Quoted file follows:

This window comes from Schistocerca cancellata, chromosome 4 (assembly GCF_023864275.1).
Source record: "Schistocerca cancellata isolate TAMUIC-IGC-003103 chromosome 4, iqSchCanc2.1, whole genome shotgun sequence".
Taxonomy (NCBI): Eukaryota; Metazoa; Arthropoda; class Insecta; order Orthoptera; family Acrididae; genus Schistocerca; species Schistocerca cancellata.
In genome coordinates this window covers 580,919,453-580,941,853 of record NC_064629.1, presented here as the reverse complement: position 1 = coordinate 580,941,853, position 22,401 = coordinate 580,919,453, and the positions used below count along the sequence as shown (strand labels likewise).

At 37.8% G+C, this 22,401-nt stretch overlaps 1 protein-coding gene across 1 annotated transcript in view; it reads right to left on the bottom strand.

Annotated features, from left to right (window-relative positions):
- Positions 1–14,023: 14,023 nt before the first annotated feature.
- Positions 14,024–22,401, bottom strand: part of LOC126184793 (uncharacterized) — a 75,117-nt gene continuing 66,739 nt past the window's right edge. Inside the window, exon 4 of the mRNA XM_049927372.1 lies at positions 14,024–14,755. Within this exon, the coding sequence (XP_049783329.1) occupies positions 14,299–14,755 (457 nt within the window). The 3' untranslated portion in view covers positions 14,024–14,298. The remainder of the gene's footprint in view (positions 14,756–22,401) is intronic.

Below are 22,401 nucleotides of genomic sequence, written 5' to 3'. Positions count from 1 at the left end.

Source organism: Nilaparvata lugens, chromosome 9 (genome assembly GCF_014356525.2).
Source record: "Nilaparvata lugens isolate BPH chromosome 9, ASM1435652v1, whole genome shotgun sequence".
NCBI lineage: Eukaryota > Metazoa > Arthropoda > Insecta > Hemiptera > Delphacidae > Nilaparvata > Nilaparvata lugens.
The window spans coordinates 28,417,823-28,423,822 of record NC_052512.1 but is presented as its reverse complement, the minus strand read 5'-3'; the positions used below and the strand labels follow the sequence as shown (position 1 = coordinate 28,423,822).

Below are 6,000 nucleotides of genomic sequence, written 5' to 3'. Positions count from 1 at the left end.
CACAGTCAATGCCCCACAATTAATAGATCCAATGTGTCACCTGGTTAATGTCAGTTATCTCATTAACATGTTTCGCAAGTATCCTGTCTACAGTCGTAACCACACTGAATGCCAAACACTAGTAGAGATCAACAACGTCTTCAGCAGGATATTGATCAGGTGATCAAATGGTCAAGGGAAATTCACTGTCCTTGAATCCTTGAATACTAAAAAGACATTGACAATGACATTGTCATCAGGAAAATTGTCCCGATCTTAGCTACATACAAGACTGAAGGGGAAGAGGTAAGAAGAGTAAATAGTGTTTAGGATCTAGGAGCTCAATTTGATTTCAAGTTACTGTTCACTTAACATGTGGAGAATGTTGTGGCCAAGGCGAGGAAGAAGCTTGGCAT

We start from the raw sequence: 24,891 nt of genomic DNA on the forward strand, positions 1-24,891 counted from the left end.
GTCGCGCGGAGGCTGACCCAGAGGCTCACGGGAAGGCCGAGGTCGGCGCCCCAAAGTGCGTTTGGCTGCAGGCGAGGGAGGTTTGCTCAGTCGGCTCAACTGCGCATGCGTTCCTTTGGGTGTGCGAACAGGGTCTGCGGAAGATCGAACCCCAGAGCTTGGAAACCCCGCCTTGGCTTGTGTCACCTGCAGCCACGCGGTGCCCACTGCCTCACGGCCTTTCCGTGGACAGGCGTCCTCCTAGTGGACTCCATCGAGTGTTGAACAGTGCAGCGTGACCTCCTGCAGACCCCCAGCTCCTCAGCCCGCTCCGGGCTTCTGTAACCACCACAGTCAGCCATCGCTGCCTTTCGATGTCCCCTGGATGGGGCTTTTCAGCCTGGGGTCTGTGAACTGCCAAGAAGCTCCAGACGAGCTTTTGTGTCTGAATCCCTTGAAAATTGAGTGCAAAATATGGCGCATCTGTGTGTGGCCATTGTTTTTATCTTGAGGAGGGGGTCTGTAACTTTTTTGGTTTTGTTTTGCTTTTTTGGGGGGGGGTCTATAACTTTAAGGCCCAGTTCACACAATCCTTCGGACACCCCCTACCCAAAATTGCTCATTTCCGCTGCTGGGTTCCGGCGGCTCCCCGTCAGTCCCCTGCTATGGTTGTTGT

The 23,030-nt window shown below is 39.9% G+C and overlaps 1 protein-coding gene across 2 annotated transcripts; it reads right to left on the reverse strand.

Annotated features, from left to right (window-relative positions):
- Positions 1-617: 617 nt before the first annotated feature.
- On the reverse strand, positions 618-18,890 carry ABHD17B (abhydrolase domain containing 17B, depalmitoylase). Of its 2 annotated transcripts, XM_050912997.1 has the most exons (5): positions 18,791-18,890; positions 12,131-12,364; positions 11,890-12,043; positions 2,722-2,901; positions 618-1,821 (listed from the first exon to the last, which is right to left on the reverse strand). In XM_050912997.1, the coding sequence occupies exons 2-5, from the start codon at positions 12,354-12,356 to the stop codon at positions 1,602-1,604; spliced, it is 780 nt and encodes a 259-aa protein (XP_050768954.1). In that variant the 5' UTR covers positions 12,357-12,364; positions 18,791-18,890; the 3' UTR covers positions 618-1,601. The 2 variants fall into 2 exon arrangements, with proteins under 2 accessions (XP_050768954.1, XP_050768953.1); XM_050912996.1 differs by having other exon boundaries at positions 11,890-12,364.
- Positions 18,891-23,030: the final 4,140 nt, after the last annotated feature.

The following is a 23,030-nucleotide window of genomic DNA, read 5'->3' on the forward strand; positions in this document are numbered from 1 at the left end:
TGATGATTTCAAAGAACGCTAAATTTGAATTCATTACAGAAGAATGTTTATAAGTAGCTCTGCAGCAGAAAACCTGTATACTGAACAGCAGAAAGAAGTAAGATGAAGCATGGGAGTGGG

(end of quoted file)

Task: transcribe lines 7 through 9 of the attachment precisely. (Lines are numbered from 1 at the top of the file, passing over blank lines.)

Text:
- Positions 1–14,023: 14,023 nt before the first annotated feature.
- Positions 14,024–22,401, bottom strand: part of LOC126184793 (uncharacterized) — a 75,117-nt gene continuing 66,739 nt past the window's right edge. Inside the window, exon 4 of the mRNA XM_049927372.1 lies at positions 14,024–14,755. Within this exon, the coding sequence (XP_049783329.1) occupies positions 14,299–14,755 (457 nt within the window). The 3' untranslated portion in view covers positions 14,024–14,298. The remainder of the gene's footprint in view (positions 14,756–22,401) is intronic.

Below are 22,401 nucleotides of genomic sequence, written 5' to 3'. Positions count from 1 at the left end.